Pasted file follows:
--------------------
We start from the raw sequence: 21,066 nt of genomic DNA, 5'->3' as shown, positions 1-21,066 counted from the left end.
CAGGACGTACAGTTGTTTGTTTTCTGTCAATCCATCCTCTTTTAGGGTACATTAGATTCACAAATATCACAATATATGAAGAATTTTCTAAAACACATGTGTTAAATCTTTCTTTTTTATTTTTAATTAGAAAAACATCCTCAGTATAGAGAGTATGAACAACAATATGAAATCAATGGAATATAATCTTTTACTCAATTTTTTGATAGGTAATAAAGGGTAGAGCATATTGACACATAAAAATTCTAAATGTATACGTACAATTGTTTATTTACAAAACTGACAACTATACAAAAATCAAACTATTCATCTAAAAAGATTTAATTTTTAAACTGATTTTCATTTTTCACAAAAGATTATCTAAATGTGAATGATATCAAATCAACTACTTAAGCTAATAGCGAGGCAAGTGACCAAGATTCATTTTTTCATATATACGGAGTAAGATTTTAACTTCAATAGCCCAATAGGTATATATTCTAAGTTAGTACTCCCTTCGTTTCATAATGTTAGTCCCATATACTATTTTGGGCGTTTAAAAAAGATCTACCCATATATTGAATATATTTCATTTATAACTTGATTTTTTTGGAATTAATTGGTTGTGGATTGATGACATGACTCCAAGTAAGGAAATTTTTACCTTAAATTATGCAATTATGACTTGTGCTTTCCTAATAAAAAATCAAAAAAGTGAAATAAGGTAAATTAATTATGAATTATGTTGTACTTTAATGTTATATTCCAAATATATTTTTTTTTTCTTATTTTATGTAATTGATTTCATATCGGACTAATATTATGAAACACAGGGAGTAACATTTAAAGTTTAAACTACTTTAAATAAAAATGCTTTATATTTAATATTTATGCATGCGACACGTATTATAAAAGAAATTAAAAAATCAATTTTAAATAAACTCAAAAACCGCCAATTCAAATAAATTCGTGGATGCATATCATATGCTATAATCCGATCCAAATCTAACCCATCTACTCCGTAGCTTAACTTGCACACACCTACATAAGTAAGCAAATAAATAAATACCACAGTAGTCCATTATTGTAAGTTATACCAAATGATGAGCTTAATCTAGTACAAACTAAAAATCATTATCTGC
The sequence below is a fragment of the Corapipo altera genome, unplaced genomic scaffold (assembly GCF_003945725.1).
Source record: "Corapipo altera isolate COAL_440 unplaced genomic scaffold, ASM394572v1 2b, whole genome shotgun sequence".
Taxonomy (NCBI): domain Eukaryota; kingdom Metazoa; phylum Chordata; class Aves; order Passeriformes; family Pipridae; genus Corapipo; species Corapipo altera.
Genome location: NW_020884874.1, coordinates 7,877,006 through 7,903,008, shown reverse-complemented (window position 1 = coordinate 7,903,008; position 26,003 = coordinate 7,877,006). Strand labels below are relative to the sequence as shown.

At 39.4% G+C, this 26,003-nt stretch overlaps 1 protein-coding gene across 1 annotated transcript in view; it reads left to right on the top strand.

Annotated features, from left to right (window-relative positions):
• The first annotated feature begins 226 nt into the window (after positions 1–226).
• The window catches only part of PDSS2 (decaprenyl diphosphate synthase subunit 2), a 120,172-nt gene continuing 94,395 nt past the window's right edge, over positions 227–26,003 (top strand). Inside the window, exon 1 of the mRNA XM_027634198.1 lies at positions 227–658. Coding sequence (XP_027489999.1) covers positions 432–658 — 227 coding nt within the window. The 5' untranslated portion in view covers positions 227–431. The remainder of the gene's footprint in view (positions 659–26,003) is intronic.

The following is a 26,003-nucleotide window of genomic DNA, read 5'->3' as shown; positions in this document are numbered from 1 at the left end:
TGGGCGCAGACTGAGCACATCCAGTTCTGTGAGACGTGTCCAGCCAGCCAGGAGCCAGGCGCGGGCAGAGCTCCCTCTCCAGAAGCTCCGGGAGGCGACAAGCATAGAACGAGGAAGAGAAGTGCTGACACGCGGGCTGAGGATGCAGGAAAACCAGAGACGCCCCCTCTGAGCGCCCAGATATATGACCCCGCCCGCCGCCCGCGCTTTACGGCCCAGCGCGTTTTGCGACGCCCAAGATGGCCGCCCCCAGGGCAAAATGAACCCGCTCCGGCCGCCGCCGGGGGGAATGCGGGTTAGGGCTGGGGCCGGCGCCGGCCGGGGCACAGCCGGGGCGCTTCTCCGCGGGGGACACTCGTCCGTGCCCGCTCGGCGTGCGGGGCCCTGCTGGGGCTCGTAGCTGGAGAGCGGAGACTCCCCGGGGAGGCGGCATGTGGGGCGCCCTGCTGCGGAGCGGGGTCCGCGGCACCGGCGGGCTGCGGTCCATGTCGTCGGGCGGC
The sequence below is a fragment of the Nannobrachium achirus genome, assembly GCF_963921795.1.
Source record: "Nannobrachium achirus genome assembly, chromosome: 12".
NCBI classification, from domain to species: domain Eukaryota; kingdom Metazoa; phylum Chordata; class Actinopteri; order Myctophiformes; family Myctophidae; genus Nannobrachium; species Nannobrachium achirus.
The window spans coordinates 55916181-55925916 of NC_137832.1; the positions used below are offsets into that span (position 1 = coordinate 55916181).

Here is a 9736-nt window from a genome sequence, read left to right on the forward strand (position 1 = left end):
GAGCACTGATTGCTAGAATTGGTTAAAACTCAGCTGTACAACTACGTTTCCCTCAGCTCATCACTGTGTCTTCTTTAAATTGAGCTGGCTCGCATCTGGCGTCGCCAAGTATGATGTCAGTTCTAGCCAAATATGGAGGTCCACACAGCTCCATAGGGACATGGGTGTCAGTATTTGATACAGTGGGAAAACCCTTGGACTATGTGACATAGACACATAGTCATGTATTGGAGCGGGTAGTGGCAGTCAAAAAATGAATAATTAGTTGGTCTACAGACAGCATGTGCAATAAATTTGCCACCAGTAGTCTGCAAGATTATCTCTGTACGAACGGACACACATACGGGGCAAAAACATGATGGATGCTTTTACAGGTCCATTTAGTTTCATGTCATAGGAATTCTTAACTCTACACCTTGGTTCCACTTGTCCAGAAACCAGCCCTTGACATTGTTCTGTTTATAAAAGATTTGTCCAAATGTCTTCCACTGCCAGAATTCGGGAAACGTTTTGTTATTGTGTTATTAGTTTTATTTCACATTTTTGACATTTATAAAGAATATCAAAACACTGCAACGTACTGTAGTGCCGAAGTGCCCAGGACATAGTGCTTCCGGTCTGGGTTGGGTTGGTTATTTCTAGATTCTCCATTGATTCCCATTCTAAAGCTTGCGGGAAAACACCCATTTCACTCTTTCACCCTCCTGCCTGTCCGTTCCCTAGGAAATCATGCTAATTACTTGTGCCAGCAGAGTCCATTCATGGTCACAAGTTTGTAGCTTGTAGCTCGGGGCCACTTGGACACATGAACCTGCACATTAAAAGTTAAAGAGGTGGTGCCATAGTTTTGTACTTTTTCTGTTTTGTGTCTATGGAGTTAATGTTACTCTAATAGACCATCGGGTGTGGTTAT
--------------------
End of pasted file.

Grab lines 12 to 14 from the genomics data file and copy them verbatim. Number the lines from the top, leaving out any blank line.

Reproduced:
TGGGCGCAGACTGAGCACATCCAGTTCTGTGAGACGTGTCCAGCCAGCCAGGAGCCAGGCGCGGGCAGAGCTCCCTCTCCAGAAGCTCCGGGAGGCGACAAGCATAGAACGAGGAAGAGAAGTGCTGACACGCGGGCTGAGGATGCAGGAAAACCAGAGACGCCCCCTCTGAGCGCCCAGATATATGACCCCGCCCGCCGCCCGCGCTTTACGGCCCAGCGCGTTTTGCGACGCCCAAGATGGCCGCCCCCAGGGCAAAATGAACCCGCTCCGGCCGCCGCCGGGGGGAATGCGGGTTAGGGCTGGGGCCGGCGCCGGCCGGGGCACAGCCGGGGCGCTTCTCCGCGGGGGACACTCGTCCGTGCCCGCTCGGCGTGCGGGGCCCTGCTGGGGCTCGTAGCTGGAGAGCGGAGACTCCCCGGGGAGGCGGCATGTGGGGCGCCCTGCTGCGGAGCGGGGTCCGCGGCACCGGCGGGCTGCGGTCCATGTCGTCGGGCGGC
The sequence below is a fragment of the Nannobrachium achirus genome, assembly GCF_963921795.1.
Source record: "Nannobrachium achirus genome assembly, chromosome: 12".